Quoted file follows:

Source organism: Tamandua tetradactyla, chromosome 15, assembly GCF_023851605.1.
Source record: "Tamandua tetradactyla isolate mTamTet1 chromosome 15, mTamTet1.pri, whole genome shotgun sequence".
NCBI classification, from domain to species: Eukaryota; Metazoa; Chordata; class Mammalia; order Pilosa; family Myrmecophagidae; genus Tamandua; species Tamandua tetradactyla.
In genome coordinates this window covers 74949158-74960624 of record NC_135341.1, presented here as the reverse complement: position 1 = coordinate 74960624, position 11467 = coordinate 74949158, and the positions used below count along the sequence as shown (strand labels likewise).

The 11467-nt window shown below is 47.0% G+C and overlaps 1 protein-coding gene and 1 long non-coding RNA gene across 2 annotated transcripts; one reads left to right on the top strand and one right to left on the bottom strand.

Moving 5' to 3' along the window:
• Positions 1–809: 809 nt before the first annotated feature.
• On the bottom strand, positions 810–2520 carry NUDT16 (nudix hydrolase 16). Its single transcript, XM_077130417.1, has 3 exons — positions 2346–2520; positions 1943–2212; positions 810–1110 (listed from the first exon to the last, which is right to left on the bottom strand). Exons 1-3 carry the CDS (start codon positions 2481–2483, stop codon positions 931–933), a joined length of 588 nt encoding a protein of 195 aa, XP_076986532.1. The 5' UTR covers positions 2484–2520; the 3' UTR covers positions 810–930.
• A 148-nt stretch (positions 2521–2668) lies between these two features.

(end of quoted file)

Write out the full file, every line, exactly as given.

Source organism: Tamandua tetradactyla, chromosome 15, assembly GCF_023851605.1.
Source record: "Tamandua tetradactyla isolate mTamTet1 chromosome 15, mTamTet1.pri, whole genome shotgun sequence".
NCBI classification, from domain to species: Eukaryota; Metazoa; Chordata; class Mammalia; order Pilosa; family Myrmecophagidae; genus Tamandua; species Tamandua tetradactyla.
In genome coordinates this window covers 74949158-74960624 of record NC_135341.1, presented here as the reverse complement: position 1 = coordinate 74960624, position 11467 = coordinate 74949158, and the positions used below count along the sequence as shown (strand labels likewise).

The 11467-nt window shown below is 47.0% G+C and overlaps 1 protein-coding gene and 1 long non-coding RNA gene across 2 annotated transcripts; one reads left to right on the top strand and one right to left on the bottom strand.

Moving 5' to 3' along the window:
• Positions 1–809: 809 nt before the first annotated feature.
• On the bottom strand, positions 810–2520 carry NUDT16 (nudix hydrolase 16). Its single transcript, XM_077130417.1, has 3 exons — positions 2346–2520; positions 1943–2212; positions 810–1110 (listed from the first exon to the last, which is right to left on the bottom strand). Exons 1-3 carry the CDS (start codon positions 2481–2483, stop codon positions 931–933), a joined length of 588 nt encoding a protein of 195 aa, XP_076986532.1. The 5' UTR covers positions 2484–2520; the 3' UTR covers positions 810–930.
• A 148-nt stretch (positions 2521–2668) lies between these two features.